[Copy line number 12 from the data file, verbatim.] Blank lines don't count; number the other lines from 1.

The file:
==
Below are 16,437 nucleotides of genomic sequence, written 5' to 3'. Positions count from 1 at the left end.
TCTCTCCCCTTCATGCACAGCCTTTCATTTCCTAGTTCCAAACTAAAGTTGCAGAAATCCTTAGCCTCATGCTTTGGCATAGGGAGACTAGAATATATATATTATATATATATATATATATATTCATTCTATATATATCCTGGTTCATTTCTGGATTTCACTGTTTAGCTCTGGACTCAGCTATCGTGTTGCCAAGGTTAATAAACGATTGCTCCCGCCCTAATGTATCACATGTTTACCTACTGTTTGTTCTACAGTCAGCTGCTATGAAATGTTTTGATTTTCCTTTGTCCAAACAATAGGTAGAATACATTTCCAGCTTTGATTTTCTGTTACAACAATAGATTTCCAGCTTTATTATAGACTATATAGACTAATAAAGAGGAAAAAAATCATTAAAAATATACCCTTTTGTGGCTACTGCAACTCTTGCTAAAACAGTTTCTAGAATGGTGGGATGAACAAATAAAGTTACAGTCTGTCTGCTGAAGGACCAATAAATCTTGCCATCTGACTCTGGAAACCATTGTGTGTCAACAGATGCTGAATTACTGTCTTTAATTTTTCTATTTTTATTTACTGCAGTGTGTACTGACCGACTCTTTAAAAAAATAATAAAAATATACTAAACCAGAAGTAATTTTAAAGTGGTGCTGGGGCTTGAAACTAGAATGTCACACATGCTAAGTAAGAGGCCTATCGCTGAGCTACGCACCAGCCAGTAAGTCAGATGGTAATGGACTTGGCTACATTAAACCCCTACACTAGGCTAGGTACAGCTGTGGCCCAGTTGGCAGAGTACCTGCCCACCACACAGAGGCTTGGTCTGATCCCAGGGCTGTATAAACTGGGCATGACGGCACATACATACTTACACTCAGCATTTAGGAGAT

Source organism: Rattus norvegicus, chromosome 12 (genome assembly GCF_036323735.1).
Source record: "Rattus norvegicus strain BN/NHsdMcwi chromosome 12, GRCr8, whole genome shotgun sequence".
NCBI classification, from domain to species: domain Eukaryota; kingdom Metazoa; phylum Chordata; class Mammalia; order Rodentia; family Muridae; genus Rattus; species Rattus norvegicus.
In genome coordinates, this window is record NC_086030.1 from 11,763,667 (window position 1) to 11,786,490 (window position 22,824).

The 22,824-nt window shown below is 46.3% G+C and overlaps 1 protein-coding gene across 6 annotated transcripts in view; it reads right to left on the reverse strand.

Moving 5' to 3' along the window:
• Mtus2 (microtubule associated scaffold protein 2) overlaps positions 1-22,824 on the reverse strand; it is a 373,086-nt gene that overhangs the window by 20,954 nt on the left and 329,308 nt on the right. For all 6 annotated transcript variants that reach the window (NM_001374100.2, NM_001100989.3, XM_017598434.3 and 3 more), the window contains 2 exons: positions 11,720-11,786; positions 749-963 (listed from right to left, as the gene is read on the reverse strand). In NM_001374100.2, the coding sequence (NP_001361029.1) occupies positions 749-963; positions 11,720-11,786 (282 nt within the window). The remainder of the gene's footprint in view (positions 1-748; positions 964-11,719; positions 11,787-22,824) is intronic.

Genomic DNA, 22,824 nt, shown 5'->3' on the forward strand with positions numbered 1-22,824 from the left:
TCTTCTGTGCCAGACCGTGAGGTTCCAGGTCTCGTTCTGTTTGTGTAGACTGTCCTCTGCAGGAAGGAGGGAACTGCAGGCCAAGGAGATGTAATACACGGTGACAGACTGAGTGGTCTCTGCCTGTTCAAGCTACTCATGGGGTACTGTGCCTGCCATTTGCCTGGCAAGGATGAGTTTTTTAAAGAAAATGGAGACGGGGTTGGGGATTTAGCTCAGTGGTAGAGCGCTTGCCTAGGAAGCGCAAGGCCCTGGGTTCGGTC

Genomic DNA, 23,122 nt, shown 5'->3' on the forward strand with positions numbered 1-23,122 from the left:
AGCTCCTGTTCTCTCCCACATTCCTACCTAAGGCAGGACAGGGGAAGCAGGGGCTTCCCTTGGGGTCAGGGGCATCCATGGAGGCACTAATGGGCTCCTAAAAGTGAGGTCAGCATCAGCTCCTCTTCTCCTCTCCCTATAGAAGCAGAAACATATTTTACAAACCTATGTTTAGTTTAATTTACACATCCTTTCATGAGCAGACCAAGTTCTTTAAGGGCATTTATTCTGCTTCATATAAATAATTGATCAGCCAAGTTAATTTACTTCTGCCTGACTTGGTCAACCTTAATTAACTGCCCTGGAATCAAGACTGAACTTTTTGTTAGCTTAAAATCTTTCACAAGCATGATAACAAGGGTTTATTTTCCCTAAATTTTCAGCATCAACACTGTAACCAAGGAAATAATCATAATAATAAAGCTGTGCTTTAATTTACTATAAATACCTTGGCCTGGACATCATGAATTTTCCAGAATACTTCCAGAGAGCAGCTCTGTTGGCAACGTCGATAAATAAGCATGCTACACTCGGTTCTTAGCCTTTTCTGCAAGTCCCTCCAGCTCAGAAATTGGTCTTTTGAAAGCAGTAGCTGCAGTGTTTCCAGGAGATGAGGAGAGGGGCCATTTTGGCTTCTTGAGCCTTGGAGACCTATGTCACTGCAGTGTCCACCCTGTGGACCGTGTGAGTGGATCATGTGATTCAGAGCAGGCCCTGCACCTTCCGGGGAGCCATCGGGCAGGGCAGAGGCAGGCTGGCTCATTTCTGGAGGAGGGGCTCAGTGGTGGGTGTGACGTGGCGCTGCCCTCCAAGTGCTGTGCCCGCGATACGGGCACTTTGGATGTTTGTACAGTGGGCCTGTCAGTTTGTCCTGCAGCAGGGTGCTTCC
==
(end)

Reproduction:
Genomic DNA, 23,122 nt, shown 5'->3' on the forward strand with positions numbered 1-23,122 from the left: